Let $X$ be a Negative Binomial random variable, $X \sim \mbox{NB}(n, p)$, with $P(X=x) = {n+x-1 \choose x} p^n (1-p)^x, x = 0, 1, 2, \cdots$. Suppose I do this experiment where I toss a coin until I got 8 heads. I got the 8th head on the 10th trial. So, we have $n=8$ and $x=2$. Now, I want to test the hypothesis that $p=0.5$ against a two-sided alternative of $p \ne 0.5$. What would be the critical region for this test? How would I calculate a two-sided P-value?

P-value is defined as the probability, under the Null, of getting a result as extreme or more extreme than what was obtained in a particular experiment. Here, it is obvious that $S=\{0,1,2\}$ constitute the critical region of extreme values. Therefore, $P(X \in S) = 0.0547$. However, this is only a one-sided P-value. It is not obvious to me how to define the critical region for the other tail of the asymmetric distribution. For instance, $P(X > 15) = 0.0466 $. Would the two-sided P-value for my experiment be $p=P(S_2)$ where $S_2 = {\{0,1,2\}} \cup {\{16 , \cdots\}}$?

  • $\begingroup$ There are a number of posts on site that address issues relevant to this question (p-values and rejection regions under asymmetric and/or discrete test statistics) $\endgroup$
    – Glen_b
    Commented Oct 9, 2022 at 8:02

1 Answer 1


It depends on how you define your test statistic/how you decide to measure "more extreme"; there's multiple ways you might do so.

I urge you to frame decision rules in terms of choices of test statistics and rejection regions in relation to them first and foremost; many of the difficulties that tend to trip people up disappear, and then bring in p-values at the end. Once you understand what your chosen set of nested rejection regions are, p-values that go with them are a given.

One simple choice for measuring "deviation from the null" that admits a sense of more extreme might be in terms of the deviation from the expected count under $H_0$ (i.e. $|X-E_0(X)|$). That expected value is $8$, so for it the tail values in "$2$ and below" and "$14$ and above" would be "at least as extreme" as the observed $2$.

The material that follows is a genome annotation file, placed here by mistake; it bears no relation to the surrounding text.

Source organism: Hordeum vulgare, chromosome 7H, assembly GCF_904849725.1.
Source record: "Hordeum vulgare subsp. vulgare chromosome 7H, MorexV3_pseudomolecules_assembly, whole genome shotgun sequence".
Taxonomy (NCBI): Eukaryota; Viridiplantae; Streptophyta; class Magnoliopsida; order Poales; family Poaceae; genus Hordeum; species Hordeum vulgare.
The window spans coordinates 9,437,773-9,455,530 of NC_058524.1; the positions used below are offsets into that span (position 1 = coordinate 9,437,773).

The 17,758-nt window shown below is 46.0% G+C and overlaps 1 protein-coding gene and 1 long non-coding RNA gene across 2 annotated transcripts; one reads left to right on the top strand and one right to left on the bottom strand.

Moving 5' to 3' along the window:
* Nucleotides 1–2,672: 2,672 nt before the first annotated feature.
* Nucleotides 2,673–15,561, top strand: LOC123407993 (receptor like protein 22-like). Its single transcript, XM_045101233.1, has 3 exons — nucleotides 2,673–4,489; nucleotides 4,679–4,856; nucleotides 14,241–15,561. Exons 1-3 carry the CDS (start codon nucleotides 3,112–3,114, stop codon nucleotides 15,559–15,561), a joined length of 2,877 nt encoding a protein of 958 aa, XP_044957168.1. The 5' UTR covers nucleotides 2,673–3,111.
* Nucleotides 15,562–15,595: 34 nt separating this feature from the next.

Of course one is free to choose some other measure of "deviation" from what you would see under the null.

A different choice would be in terms of the likelihood under the null (per Fisher, as we see in the Fisher-Yates-Irwin exact test); . This again gives "$14$" as the cut off in the upper tail in this case, because $p(14)$ is the largest pmf-value that's no larger than $p(2)$; the "more extreme" values are all the cases that are less probable than $p(2)$ - which for a unimodal distribution will be in the tails.

Plot of negative binomial pmf with n=8 and p=0.5 showing 14 is the value with largest probability in the upper tail such that p(x)≤p(2)

larger version

Another approach would be to construct a likelihood ratio statistic, and identify (equal or) smaller likelihood ratios than the one observed ($\Lambda=\hat{\mathcal{L}}_0(x)/\hat{\mathcal{L}}_1(x)$) as more extreme.

Finally, some people simply double the one-sided p-value of the 'nearest' side. (Personally I find this unsatisfying/problematic in several ways, but it's very common.)

While it discusses the continuous case, there's some discussion here that's at least somewhat relevant to this discussion: https://stats.stackexchange.com/a/341442/805

  • $\begingroup$ Thanks @Glen_b. I like the idea of defining the rejection region based on the likelihood ratio statistic $R_k = \{x: \frac{L(x)}{L_{max}(x)} \le k \}$ where $k$ is chosen to obtain the size, e.g., 0.05. Your idea of expected deviation is interesting! I agree that simply doubling one-sided P-value is least satisfying. $\endgroup$
    – user67724
    Commented Oct 9, 2022 at 14:02

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